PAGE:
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Patrick Finelli during his trip to Pelileu to see the places where his father served during World War II.
Patrick Finelli during his trip to Pelileu to see the places where his father served during World War II. (Courtesy of Patrick Finelli)
Patrick Finelli during his trip to Pelileu to see the places where his father served during World War II.
Patrick Finelli during his trip to Pelileu to see the places where his father served during World War II. (Courtesy of Patrick Finelli)
Battlefield guide Tangie Hesus holds the remains of a mortar fuse from World War II.
Battlefield guide Tangie Hesus holds the remains of a mortar fuse from World War II. (Courtesy of Patrick Finelli)
Remains of a captured World War II tank on the island of Pelileu.
Remains of a captured World War II tank on the island of Pelileu. (Courtesy of Patrick Finelli)

Over three weeks last month, history professor Patrick M. Finelli visited the ghosts of war: coral reefs gashed from tank treads, spent shells and hardened fighting positions spread across Pacific island landscapes.

Sixty years earlier, his father had made the same discoveries.

In 1944, Sgt. Patrick L. Finelli was a solid swimmer and a fearless 19-year-old Marine, serving in underwater and shore demolitions.

He took a bayonet wound destroying caves on Pelileu and suffered shrapnel wounds clearing the island of Yap.

The younger Finelli had heard the stories, but he never understood on a deeper level. That gap was an experience he found common to other vets and their families.

“I tried to interview him, and you just can’t get past that certain point,” Finelli said. “People give perfunctory military answers. Not real answers from the heart. A lot of them can talk about their military services, but when it comes to combat itself, they have a very difficult time.”

Years after leaving the Marine Corps, his father, who became a mechanical engineer, loaded his bookshelves with tales of World War II battles; he kept hand-to-hand combat books with notes written in the margins.

That connection to the past helped guide the son into a career studying history. But as he paged through the books, the gaps remained in his understanding and connection to his father’s life.

The trip, following in his father’s footsteps to Guam, Truk, Pelau and Pelileu, would attempt to fill the blanks.

“My dad always says you can’t get it from the books. It’s not the visceral effect that it is when you’re there,” he said.

Finelli’s family encouraged him to make the trip. It would be part dive adventure and part battle history. The history professor applied for a sabbatical from the University of Southern Florida and began planning last year.

He created a Web site to conduct research and heard from vets who had been in some of the same places.

“The more I realized I couldn’t, I don’t know, get to the bottom of it with the persons I spoke with, I thought, you know ‘I really should go.’”

The trip began with a picturesque dive in Truk lagoon. But Finelli wasn’t the usual tourist. He wrote in his journal:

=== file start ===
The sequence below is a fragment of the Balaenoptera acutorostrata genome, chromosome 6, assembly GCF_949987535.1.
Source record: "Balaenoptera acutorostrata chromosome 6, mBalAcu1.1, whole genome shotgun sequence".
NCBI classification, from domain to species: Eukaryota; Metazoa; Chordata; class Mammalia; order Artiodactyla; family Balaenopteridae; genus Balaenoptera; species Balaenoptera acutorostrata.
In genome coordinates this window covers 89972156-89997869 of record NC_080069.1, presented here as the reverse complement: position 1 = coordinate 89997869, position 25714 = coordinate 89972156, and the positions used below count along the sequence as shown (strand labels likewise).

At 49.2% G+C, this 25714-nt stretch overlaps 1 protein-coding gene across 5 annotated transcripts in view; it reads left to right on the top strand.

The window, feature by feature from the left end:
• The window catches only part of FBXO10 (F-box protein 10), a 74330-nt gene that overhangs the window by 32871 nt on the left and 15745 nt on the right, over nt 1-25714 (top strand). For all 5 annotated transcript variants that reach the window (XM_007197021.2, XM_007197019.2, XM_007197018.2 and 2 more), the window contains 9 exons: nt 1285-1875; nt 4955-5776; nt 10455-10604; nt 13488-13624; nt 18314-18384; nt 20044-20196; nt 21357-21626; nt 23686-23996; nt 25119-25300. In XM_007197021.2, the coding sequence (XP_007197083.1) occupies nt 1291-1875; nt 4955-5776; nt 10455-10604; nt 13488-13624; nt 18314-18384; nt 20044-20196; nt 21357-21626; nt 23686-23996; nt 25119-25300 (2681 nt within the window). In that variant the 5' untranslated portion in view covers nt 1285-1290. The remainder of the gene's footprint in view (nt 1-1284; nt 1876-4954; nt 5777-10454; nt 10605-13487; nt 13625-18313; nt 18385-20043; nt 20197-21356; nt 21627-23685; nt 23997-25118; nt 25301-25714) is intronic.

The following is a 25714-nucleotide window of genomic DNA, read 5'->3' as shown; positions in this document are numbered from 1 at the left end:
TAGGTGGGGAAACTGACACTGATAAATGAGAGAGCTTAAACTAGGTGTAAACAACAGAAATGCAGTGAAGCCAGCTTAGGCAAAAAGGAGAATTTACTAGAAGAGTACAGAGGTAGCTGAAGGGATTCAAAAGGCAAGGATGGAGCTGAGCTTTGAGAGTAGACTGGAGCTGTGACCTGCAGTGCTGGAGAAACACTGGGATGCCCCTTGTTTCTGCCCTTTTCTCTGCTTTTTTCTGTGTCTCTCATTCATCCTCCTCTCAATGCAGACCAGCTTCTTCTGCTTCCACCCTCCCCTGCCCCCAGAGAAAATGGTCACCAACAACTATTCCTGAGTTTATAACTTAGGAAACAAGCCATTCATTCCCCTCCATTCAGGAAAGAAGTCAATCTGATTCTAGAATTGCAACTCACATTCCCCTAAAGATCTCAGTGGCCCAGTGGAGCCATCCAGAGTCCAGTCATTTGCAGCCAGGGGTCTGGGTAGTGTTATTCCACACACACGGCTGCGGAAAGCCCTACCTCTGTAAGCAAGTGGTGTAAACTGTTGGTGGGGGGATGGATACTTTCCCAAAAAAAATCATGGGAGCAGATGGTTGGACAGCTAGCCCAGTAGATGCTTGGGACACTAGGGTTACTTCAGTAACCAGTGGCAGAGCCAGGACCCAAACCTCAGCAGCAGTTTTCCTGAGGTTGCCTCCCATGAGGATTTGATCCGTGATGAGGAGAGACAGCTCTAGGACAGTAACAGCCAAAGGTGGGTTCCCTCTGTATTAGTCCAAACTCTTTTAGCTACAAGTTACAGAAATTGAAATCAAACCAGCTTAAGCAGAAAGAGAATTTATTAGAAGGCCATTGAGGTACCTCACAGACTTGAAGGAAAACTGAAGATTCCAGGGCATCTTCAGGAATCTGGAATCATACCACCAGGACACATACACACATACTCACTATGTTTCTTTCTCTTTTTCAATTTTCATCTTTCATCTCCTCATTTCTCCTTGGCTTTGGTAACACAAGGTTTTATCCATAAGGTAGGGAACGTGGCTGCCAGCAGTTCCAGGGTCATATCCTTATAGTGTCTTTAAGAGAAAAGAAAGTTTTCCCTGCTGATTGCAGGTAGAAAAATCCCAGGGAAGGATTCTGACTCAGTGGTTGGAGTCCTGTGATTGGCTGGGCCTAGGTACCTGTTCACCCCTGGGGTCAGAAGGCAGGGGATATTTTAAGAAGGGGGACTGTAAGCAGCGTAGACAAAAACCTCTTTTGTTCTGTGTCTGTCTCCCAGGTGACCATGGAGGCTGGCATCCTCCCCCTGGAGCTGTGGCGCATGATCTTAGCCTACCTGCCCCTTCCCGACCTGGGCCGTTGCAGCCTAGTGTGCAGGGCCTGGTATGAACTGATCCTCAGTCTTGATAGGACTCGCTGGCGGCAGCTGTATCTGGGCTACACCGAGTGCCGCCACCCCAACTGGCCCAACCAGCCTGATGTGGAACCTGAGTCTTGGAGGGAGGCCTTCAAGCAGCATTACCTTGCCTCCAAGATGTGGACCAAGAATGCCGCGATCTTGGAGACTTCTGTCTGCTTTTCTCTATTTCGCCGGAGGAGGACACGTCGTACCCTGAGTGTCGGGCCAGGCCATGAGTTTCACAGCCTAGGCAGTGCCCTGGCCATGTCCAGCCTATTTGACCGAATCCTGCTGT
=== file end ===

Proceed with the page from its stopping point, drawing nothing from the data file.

“Although many of my fellow scuba divers were fascinated with exploring the wrecks in Truk Lagoon including one destroyer, a submarine and a Betty Bomber, all I could imagine is the additional lethal weaponry our forces might have faced as they moved north through the islands towards Japan.”

The tourists saw beauty in the water, reefs and nearby island hills.

“Those hills,” Finelli recalled. “They were the last thing those sailors saw before they went down.”

At Pelileu, assisted by battlefield guide Tangie Hesus, Finelli scaled the jagged sandstone cliffs in the jungle heat and saw the spent shells from both sides intermingled as each side advanced and retreated.

From the pill box fighting positions, Finelli saw the sweeping range a sniper would have had.

“How did anyone on either side survive? It’s just incredible. The thing in Pelileu is you can see it everywhere,” he said.

During the trip, a relative of a former Seabee sent him 180 photos taken in 1944, including many from Pelileu. Many of the shots mirrored his own.

Finelli plans to put his research, materials and his experiences into a book by Paradise Press later this year.

“Maybe I came closer to an understanding,” he said. “But heaven knows going there in 2004, you can’t possibly experience what those young combat troops experienced.”

The trip was exhausting on many levels, he said. He left his father’s dog tags in a museum on Pelileu, one of the bloodiest fights in the South Pacific.

This year marks the 60th anniversary of those battles.

“In a way I’m paying respects to the ones who made the ultimate sacrifice,” Finelli said. “They don’t think of themselves as war heroes. They think of themselves as boys who went to war to serve their country.

“Combat changed them forever. They can never really talk about it or take you there.”

Follow the trip

Patrick Finelli has a Web site about his trip to retrace his father’s wartime experiences. For more information on the trip, visit: www.pfweb.com/plf-usmc/index.htm

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